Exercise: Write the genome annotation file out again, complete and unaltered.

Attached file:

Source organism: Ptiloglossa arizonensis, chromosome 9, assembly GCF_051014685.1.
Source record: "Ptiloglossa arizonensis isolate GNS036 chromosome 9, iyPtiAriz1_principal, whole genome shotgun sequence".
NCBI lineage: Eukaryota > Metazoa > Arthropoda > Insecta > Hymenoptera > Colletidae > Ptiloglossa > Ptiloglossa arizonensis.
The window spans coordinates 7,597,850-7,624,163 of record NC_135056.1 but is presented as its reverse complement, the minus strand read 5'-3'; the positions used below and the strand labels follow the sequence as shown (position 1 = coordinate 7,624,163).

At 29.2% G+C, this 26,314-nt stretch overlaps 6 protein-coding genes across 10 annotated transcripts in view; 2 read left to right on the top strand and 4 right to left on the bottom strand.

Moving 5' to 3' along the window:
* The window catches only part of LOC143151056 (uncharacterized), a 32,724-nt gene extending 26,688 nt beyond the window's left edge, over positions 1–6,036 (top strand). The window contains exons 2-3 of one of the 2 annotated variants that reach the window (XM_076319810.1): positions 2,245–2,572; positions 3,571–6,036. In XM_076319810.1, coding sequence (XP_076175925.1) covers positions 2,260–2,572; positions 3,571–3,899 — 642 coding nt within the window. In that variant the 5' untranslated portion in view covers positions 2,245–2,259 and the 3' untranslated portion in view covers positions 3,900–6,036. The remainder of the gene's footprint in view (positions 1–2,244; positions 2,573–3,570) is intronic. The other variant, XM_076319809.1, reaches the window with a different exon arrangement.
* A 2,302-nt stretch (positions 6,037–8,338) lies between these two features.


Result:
Source organism: Ptiloglossa arizonensis, chromosome 9, assembly GCF_051014685.1.
Source record: "Ptiloglossa arizonensis isolate GNS036 chromosome 9, iyPtiAriz1_principal, whole genome shotgun sequence".
NCBI lineage: Eukaryota > Metazoa > Arthropoda > Insecta > Hymenoptera > Colletidae > Ptiloglossa > Ptiloglossa arizonensis.
The window spans coordinates 7,597,850-7,624,163 of record NC_135056.1 but is presented as its reverse complement, the minus strand read 5'-3'; the positions used below and the strand labels follow the sequence as shown (position 1 = coordinate 7,624,163).

At 29.2% G+C, this 26,314-nt stretch overlaps 6 protein-coding genes across 10 annotated transcripts in view; 2 read left to right on the top strand and 4 right to left on the bottom strand.

Moving 5' to 3' along the window:
* The window catches only part of LOC143151056 (uncharacterized), a 32,724-nt gene extending 26,688 nt beyond the window's left edge, over positions 1–6,036 (top strand). The window contains exons 2-3 of one of the 2 annotated variants that reach the window (XM_076319810.1): positions 2,245–2,572; positions 3,571–6,036. In XM_076319810.1, coding sequence (XP_076175925.1) covers positions 2,260–2,572; positions 3,571–3,899 — 642 coding nt within the window. In that variant the 5' untranslated portion in view covers positions 2,245–2,259 and the 3' untranslated portion in view covers positions 3,900–6,036. The remainder of the gene's footprint in view (positions 1–2,244; positions 2,573–3,570) is intronic. The other variant, XM_076319809.1, reaches the window with a different exon arrangement.
* A 2,302-nt stretch (positions 6,037–8,338) lies between these two features.